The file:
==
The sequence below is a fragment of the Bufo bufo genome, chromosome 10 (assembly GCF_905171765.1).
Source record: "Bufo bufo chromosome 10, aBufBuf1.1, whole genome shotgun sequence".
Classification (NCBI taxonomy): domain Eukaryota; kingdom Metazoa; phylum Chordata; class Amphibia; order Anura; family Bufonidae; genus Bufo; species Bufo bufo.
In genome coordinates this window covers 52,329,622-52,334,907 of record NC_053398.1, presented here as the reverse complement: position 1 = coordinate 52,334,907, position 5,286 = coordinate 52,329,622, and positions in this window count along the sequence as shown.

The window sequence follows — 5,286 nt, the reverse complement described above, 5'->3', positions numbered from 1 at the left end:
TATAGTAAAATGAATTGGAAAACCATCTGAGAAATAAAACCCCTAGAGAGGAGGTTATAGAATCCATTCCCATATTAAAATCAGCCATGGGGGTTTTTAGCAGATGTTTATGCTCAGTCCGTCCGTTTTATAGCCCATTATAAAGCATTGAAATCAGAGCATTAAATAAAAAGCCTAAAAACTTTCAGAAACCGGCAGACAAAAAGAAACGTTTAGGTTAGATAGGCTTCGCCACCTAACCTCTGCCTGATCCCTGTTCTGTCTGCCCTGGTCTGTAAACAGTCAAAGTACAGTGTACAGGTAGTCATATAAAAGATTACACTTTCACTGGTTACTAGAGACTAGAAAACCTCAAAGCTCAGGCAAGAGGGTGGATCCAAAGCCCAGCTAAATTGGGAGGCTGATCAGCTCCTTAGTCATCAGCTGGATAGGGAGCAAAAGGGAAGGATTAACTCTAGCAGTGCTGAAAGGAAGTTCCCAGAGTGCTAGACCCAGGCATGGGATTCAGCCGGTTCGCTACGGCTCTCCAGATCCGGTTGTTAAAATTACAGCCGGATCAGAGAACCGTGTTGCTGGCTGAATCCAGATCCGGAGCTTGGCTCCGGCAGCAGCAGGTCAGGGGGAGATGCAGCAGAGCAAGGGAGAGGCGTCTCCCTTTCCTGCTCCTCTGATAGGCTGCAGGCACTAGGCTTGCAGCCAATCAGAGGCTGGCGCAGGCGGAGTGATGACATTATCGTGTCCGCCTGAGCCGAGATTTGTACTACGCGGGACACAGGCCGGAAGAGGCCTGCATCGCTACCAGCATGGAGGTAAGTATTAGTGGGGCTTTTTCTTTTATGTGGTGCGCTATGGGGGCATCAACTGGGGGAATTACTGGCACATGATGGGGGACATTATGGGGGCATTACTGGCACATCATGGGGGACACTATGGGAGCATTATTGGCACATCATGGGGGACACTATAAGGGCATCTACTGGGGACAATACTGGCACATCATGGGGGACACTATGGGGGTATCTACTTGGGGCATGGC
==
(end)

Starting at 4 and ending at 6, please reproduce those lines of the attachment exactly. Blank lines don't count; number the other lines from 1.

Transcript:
In genome coordinates this window covers 52,329,622-52,334,907 of record NC_053398.1, presented here as the reverse complement: position 1 = coordinate 52,334,907, position 5,286 = coordinate 52,329,622, and positions in this window count along the sequence as shown.

The window sequence follows — 5,286 nt, the reverse complement described above, 5'->3', positions numbered from 1 at the left end:
TATAGTAAAATGAATTGGAAAACCATCTGAGAAATAAAACCCCTAGAGAGGAGGTTATAGAATCCATTCCCATATTAAAATCAGCCATGGGGGTTTTTAGCAGATGTTTATGCTCAGTCCGTCCGTTTTATAGCCCATTATAAAGCATTGAAATCAGAGCATTAAATAAAAAGCCTAAAAACTTTCAGAAACCGGCAGACAAAAAGAAACGTTTAGGTTAGATAGGCTTCGCCACCTAACCTCTGCCTGATCCCTGTTCTGTCTGCCCTGGTCTGTAAACAGTCAAAGTACAGTGTACAGGTAGTCATATAAAAGATTACACTTTCACTGGTTACTAGAGACTAGAAAACCTCAAAGCTCAGGCAAGAGGGTGGATCCAAAGCCCAGCTAAATTGGGAGGCTGATCAGCTCCTTAGTCATCAGCTGGATAGGGAGCAAAAGGGAAGGATTAACTCTAGCAGTGCTGAAAGGAAGTTCCCAGAGTGCTAGACCCAGGCATGGGATTCAGCCGGTTCGCTACGGCTCTCCAGATCCGGTTGTTAAAATTACAGCCGGATCAGAGAACCGTGTTGCTGGCTGAATCCAGATCCGGAGCTTGGCTCCGGCAGCAGCAGGTCAGGGGGAGATGCAGCAGAGCAAGGGAGAGGCGTCTCCCTTTCCTGCTCCTCTGATAGGCTGCAGGCACTAGGCTTGCAGCCAATCAGAGGCTGGCGCAGGCGGAGTGATGACATTATCGTGTCCGCCTGAGCCGAGATTTGTACTACGCGGGACACAGGCCGGAAGAGGCCTGCATCGCTACCAGCATGGAGGTAAGTATTAGTGGGGCTTTTTCTTTTATGTGGTGCGCTATGGGGGCATCAACTGGGGGAATTACTGGCACATGATGGGGGACATTATGGGGGCATTACTGGCACATCATGGGGGACACTATGGGAGCATTATTGGCACATCATGGGGGACACTATAAGGGCATCTACTGGGGACAATACTGGCACATCATGGGGGACACTATGGGGGTATCTACTTGGGGCATGGC